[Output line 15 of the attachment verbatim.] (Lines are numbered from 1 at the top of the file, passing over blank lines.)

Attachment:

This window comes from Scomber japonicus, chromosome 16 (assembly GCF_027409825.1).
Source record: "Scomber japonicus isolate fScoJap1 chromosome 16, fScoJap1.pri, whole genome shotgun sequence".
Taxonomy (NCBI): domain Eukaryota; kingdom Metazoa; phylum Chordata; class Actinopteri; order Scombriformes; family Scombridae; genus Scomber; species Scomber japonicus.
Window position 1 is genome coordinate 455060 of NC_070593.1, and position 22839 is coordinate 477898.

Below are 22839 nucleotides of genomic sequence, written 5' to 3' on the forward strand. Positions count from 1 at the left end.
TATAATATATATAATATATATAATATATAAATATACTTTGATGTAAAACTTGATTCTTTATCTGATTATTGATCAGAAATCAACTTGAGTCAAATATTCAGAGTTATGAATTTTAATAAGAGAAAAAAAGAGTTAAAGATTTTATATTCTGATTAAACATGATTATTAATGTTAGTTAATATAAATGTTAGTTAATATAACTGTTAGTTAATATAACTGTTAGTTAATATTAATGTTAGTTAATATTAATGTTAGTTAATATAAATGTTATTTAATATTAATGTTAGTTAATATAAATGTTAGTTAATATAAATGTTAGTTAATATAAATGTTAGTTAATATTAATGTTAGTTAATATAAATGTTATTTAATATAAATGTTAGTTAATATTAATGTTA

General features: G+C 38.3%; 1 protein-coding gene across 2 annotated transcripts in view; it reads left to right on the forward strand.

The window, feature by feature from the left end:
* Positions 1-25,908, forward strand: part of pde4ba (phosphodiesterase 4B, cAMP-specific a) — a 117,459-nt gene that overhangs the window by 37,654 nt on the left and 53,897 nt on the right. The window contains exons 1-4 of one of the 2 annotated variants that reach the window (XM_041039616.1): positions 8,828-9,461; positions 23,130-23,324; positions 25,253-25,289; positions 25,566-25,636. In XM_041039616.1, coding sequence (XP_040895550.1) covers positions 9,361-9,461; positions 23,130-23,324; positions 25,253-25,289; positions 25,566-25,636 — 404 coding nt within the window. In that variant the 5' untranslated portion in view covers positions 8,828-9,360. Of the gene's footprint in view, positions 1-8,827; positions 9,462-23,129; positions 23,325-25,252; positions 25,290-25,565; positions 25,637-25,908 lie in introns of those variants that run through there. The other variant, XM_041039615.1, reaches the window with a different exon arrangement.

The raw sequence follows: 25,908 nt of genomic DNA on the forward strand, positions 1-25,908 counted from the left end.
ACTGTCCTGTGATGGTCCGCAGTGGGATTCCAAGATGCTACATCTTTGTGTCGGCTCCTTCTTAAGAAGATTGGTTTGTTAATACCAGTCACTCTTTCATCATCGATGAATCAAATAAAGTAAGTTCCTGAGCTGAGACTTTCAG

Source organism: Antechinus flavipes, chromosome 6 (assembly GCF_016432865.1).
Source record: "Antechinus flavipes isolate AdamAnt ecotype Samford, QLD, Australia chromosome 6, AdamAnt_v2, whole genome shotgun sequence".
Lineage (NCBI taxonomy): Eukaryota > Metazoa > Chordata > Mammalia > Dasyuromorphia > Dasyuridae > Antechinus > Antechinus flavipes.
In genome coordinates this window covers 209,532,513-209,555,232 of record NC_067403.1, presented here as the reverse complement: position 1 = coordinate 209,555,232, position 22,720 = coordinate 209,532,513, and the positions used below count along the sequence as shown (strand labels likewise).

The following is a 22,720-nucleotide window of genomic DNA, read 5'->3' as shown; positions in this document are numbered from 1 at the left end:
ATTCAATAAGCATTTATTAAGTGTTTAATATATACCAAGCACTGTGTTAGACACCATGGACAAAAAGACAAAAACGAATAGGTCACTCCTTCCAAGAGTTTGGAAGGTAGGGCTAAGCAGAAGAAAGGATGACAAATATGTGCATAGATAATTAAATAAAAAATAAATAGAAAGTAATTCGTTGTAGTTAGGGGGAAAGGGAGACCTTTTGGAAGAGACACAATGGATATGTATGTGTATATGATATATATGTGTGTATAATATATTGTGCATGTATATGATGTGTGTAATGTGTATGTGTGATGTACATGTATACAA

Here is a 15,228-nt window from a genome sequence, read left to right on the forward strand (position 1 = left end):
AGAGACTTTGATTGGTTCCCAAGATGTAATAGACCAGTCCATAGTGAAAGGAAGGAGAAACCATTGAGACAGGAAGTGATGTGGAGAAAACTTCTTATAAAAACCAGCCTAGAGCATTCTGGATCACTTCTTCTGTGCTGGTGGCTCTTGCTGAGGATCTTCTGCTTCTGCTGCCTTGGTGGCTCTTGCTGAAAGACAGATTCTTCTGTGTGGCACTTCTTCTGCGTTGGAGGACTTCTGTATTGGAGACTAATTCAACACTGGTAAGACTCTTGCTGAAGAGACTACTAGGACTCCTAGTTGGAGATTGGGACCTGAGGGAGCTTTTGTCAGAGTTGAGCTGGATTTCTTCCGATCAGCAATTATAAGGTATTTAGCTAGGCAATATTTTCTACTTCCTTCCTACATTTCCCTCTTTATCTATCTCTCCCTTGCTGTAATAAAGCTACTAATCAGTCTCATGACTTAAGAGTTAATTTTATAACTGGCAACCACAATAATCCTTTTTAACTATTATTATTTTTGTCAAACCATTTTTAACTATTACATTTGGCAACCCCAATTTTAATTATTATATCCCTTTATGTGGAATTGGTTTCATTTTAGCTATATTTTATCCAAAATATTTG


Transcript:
In genome coordinates this window covers 209,532,513-209,555,232 of record NC_067403.1, presented here as the reverse complement: position 1 = coordinate 209,555,232, position 22,720 = coordinate 209,532,513, and the positions used below count along the sequence as shown (strand labels likewise).